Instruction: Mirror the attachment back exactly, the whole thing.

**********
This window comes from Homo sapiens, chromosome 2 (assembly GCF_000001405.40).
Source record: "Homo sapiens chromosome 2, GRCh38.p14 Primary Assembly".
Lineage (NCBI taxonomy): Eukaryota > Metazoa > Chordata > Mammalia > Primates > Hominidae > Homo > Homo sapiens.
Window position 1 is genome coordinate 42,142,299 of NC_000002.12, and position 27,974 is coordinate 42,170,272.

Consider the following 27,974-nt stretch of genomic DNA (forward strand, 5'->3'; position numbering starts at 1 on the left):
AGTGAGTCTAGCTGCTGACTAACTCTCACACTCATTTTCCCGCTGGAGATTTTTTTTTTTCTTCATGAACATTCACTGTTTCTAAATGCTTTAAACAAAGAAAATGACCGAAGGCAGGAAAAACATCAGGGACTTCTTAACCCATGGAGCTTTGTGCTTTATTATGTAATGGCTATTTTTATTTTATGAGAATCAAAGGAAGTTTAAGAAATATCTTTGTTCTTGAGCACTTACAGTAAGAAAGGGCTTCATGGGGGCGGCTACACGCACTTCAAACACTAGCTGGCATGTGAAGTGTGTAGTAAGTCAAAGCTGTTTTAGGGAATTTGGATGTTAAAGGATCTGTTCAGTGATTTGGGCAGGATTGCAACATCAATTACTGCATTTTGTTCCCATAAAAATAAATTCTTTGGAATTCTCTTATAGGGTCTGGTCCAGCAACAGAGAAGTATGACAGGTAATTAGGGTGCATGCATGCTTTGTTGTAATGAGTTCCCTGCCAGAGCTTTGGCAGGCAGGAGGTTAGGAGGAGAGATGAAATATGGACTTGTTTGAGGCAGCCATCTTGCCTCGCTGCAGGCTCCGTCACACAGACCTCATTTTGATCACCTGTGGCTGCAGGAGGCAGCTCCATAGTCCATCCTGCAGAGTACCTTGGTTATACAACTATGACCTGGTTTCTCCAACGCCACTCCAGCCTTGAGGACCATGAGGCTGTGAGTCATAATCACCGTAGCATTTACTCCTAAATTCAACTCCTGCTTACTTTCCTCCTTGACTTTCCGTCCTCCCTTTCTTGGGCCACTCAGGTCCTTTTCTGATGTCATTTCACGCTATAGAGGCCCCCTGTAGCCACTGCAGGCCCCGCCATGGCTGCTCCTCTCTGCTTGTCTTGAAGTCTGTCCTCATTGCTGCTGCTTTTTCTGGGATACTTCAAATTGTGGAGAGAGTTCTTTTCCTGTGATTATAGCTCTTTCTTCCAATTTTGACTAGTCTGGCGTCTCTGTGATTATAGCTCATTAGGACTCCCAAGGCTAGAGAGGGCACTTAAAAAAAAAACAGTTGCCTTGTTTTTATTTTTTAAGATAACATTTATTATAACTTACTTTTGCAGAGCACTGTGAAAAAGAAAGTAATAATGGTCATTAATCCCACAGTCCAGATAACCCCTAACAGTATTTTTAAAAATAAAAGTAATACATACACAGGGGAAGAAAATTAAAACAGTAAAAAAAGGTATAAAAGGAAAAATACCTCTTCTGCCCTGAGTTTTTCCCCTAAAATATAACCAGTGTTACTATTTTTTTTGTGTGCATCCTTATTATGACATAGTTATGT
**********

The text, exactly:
This window comes from Homo sapiens, chromosome 2 (assembly GCF_000001405.40).
Source record: "Homo sapiens chromosome 2, GRCh38.p14 Primary Assembly".
Lineage (NCBI taxonomy): Eukaryota > Metazoa > Chordata > Mammalia > Primates > Hominidae > Homo > Homo sapiens.
Window position 1 is genome coordinate 42,142,299 of NC_000002.12, and position 27,974 is coordinate 42,170,272.

Consider the following 27,974-nt stretch of genomic DNA (forward strand, 5'->3'; position numbering starts at 1 on the left):
AGTGAGTCTAGCTGCTGACTAACTCTCACACTCATTTTCCCGCTGGAGATTTTTTTTTTTCTTCATGAACATTCACTGTTTCTAAATGCTTTAAACAAAGAAAATGACCGAAGGCAGGAAAAACATCAGGGACTTCTTAACCCATGGAGCTTTGTGCTTTATTATGTAATGGCTATTTTTATTTTATGAGAATCAAAGGAAGTTTAAGAAATATCTTTGTTCTTGAGCACTTACAGTAAGAAAGGGCTTCATGGGGGCGGCTACACGCACTTCAAACACTAGCTGGCATGTGAAGTGTGTAGTAAGTCAAAGCTGTTTTAGGGAATTTGGATGTTAAAGGATCTGTTCAGTGATTTGGGCAGGATTGCAACATCAATTACTGCATTTTGTTCCCATAAAAATAAATTCTTTGGAATTCTCTTATAGGGTCTGGTCCAGCAACAGAGAAGTATGACAGGTAATTAGGGTGCATGCATGCTTTGTTGTAATGAGTTCCCTGCCAGAGCTTTGGCAGGCAGGAGGTTAGGAGGAGAGATGAAATATGGACTTGTTTGAGGCAGCCATCTTGCCTCGCTGCAGGCTCCGTCACACAGACCTCATTTTGATCACCTGTGGCTGCAGGAGGCAGCTCCATAGTCCATCCTGCAGAGTACCTTGGTTATACAACTATGACCTGGTTTCTCCAACGCCACTCCAGCCTTGAGGACCATGAGGCTGTGAGTCATAATCACCGTAGCATTTACTCCTAAATTCAACTCCTGCTTACTTTCCTCCTTGACTTTCCGTCCTCCCTTTCTTGGGCCACTCAGGTCCTTTTCTGATGTCATTTCACGCTATAGAGGCCCCCTGTAGCCACTGCAGGCCCCGCCATGGCTGCTCCTCTCTGCTTGTCTTGAAGTCTGTCCTCATTGCTGCTGCTTTTTCTGGGATACTTCAAATTGTGGAGAGAGTTCTTTTCCTGTGATTATAGCTCTTTCTTCCAATTTTGACTAGTCTGGCGTCTCTGTGATTATAGCTCATTAGGACTCCCAAGGCTAGAGAGGGCACTTAAAAAAAAAACAGTTGCCTTGTTTTTATTTTTTAAGATAACATTTATTATAACTTACTTTTGCAGAGCACTGTGAAAAAGAAAGTAATAATGGTCATTAATCCCACAGTCCAGATAACCCCTAACAGTATTTTTAAAAATAAAAGTAATACATACACAGGGGAAGAAAATTAAAACAGTAAAAAAAGGTATAAAAGGAAAAATACCTCTTCTGCCCTGAGTTTTTCCCCTAAAATATAACCAGTGTTACTATTTTTTTTGTGTGCATCCTTATTATGACATAGTTATGT